All of the spread offenses seen on Saturdays in College Football games are seemingly making their way in some way or fashion on Sundays.
The beginning of a new NFL season is opening fans to a faster paced game, and it will continue tonight with the regular season pro football debut of new Philadelphia Eagles coach Chip Kelly’s no-huddle/hurry-up offense that helped make the Oregon Ducks a national title contender versus the Washington Redskins.
However, it’s not like we haven’t seen great passing performances or the hurry-up offense before. Peyton Manning’s opening masterpiece versus the defending Super Bowl Champion Baltimore Ravens’ defense with seven touchdowns was the first such performance since 1969 by the Vikings’ Joe Kapp against the New York Giants.
The Broncos’ offense average seconds between plays was just over 23 seconds, and they were rarely in a huddle. With former Patriot receiver Wes Welker, who was on a New England offense that led the league in both scoring (33.9) and plays per game last year (74.3) that was given advice by Kelly to Bill Belichick about how to use parts of the no-huddle offense in the NFL, Denver certainly looked like a team that wanted to be part of the growing trend.
We’ve seen versions of the hurry-up offense as a base offense before, beginning with the Sam Wyche coached Cincinnati Bengals of the late eighties, and then the Bills who went to four straight Super Bowls. Peyton Manning and Tom Brady certainly used the no-huddle offenses a lot during their record-setting passing touchdown seasons in 2004 and 2007, respectively.
But now teams feel comfortable with young quarterbacks running those systems. Even teams with new signal callers like the Bills with rookie E.J. Manuel and the Chiefs with Alex Smith unveiled their new wrinkles that included the spread and hurry-up offense yesterday with some success.
Manuel threw for two touchdowns in his debut without a turnover, as did Smith in his first game as a starter for Kansas City
There are no other players who have done better as of yet with the quick-paced offense in the NFL than Manning or Brady, but the dual-threat aspect of the zone-read game that young quarterbacks such as Robert Griffin III, Russell Wilson, and Colin Kaepernick bring to the pro game right now, and current college quarterbacks like Texas A&M’s Johnny Manziel and Oregon’s Marcus Mariota have shown could be the next level of the no-huddle/hurry-up offense.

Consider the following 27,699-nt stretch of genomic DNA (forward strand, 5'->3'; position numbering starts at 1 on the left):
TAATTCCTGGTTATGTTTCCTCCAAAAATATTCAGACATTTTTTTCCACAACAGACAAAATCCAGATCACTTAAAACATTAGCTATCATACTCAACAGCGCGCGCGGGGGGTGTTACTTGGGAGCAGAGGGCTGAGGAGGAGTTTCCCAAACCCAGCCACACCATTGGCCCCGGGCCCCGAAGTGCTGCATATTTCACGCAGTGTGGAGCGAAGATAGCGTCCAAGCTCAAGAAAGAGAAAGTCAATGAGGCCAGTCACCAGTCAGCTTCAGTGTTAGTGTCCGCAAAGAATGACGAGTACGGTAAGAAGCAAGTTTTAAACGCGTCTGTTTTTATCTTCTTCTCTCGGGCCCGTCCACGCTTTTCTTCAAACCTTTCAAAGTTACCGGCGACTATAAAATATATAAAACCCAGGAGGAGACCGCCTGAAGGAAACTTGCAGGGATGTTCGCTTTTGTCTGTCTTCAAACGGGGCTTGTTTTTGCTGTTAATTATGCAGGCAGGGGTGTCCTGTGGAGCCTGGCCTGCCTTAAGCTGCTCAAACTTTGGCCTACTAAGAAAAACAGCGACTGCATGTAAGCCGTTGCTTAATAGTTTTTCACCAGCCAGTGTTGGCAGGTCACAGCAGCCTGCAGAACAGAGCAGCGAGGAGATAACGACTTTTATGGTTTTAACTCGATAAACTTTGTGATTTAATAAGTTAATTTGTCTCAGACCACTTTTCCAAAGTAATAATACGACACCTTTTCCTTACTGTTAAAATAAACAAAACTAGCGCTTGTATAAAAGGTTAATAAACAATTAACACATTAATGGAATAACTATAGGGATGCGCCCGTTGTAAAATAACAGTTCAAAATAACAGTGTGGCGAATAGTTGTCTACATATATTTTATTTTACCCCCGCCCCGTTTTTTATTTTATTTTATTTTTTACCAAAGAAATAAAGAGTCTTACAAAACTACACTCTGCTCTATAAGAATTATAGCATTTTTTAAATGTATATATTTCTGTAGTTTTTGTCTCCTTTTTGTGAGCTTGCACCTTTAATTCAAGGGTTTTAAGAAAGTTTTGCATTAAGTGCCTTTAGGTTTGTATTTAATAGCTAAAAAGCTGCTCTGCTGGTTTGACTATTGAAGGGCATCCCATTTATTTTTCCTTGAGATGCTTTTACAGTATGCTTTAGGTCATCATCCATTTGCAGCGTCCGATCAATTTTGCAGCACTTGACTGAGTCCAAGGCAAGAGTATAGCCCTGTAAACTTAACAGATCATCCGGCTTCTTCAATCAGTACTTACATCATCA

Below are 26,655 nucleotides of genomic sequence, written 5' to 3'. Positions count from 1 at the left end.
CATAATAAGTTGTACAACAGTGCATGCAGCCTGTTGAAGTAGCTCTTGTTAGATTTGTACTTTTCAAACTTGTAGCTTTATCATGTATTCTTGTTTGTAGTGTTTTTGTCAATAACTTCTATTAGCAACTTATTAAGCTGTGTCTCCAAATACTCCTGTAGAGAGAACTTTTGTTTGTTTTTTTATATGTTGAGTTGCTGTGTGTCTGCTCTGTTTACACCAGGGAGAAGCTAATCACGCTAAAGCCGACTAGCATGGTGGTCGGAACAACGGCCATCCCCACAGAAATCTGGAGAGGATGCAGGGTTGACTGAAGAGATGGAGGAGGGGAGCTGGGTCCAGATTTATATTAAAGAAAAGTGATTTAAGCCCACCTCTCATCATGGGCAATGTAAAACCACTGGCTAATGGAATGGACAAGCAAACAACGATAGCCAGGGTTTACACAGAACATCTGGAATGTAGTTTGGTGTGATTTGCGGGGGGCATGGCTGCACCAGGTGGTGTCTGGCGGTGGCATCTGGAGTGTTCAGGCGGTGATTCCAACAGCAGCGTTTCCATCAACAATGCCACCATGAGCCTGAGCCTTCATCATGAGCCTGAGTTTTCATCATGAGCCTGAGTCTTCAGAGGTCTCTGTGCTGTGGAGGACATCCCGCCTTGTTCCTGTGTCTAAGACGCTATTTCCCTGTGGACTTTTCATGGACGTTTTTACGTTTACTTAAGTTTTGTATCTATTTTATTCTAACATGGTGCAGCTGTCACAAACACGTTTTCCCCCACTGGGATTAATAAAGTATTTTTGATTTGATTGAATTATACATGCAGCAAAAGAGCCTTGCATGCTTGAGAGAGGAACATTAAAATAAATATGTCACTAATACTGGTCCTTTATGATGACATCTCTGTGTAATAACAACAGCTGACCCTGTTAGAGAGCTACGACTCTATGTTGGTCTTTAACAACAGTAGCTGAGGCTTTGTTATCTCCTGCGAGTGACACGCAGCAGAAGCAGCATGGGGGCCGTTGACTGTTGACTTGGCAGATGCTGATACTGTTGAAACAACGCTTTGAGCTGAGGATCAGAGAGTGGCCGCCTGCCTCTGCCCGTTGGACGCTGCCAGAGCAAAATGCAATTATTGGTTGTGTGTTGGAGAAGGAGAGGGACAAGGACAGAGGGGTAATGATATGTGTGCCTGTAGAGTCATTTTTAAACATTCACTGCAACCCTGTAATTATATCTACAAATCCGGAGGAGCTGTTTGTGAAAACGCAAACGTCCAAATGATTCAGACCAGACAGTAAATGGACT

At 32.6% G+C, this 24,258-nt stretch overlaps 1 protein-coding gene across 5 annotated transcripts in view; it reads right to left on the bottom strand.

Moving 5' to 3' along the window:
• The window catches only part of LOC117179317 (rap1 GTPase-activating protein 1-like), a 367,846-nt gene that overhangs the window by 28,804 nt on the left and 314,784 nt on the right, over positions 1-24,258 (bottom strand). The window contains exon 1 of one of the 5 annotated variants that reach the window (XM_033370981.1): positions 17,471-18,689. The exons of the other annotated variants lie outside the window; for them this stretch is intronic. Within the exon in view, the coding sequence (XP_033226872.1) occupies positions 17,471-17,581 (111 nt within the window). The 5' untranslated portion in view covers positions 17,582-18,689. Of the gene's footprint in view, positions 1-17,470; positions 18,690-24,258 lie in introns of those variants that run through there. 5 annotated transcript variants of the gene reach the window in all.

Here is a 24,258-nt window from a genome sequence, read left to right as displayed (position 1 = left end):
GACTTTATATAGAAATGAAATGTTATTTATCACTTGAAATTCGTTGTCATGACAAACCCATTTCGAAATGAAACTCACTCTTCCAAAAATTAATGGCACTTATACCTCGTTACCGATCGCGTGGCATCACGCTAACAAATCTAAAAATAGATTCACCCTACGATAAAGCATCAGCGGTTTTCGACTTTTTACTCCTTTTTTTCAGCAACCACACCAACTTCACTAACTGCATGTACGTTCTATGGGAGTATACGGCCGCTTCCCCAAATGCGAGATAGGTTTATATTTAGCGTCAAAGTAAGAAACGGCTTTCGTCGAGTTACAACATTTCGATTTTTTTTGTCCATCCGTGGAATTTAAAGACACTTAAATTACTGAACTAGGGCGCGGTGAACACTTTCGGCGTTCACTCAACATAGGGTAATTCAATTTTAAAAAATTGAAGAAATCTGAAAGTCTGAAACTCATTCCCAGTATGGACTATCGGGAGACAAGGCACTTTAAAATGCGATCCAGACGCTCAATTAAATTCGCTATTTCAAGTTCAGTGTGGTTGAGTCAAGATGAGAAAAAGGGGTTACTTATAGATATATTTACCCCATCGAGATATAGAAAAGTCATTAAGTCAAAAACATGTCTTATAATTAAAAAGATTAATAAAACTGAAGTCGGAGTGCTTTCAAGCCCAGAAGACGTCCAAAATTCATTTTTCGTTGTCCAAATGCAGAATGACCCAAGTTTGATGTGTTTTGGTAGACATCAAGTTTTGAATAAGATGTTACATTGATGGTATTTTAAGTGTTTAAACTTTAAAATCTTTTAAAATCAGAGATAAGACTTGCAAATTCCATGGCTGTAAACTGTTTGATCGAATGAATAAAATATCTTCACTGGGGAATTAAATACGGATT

However, there are rules in both college football and the NFL where the effectiveness of a spread and no-huddle offense can be limited. In a game two Saturday nights ago with No. 17 Northwestern against University of California, new Golden Bears head coach Sonny Dykes, a proponent of the no-huddle hurry up offense, grew increasingly frustrated on the sideline with Northwestern defenders who would appear injured on the field, yet return a few plays afterward.
Some may remember the Rams-Giants Monday night game in 2011 when after the game, St. Louis filed a claim that New York’s defense was faking injuries when their no-huddle offense was moving the ball. However, the hurry-up and spread offenses that force defenses to stretch themselves out, play more snaps, and make it hard for defensive players to catch a breath also create safety concerns for offensive players.
The NFL rules governing the zone-read offense also appear to be at a huge disadvantage to offenses. Dean Blandino, the NFL vice president of officiating, said the following about a conversation he had with San Francisco 49ers coach Jim Harbaugh about the NFL rules about hitting quarterbacks on zone-read option plays (via NFL.com):
“You know, Coach Harbaugh wanted to understand what the rules were going to be in terms of hitting the quarterback,” Blandino said. “And like we’ve been saying all along throughout the offseason, we’ve tried to clarify what the protections are in the read-option scheme or the normal drop-back passer. On passing posture, I think that’s something we tried to clarify with all the coaches, and so the players understand and the coaches understand where they can hit the quarterback based on his posture.”
“When the quarterback puts the ball in the running back’s belly, the referee doesn’t know who has the football, the defender doesn’t know who has the football, so if it’s a bang-bang split second, then yes, he can hit the quarterback,” Blandino said.
“But if the quarterback has clearly handed off the football, and he’s standing still, or fading backwards, he cannot be unnecessarily contacted, and that doesn’t matter if it’s a read-option quarterback or a classic drop-back quarterback. If they’re standing still or fading backward after the ball has left their hand, they cannot be unnecessarily contacted.”
We are only a couple of years into the implementation of these new offensive designs into the highest levels of the game, and we have already seen some great strides made into them. There will still be a lot more things to come as the young quarterbacks keep developing and learn more of the intricacies of the NFL offense.
However, it will also be interesting how the current rules of hitting the quarterback in certain situations and what exactly defenses do to curtail the speed and success of the opposition’s no-huddle offense will be interesting. We might get our first look at that future tonight with Chip Kelly’s breakneck pace offense against the Redskins, with maybe the league’s most elusive runner at the quarterback position, Michael Vick, being the signal-caller.
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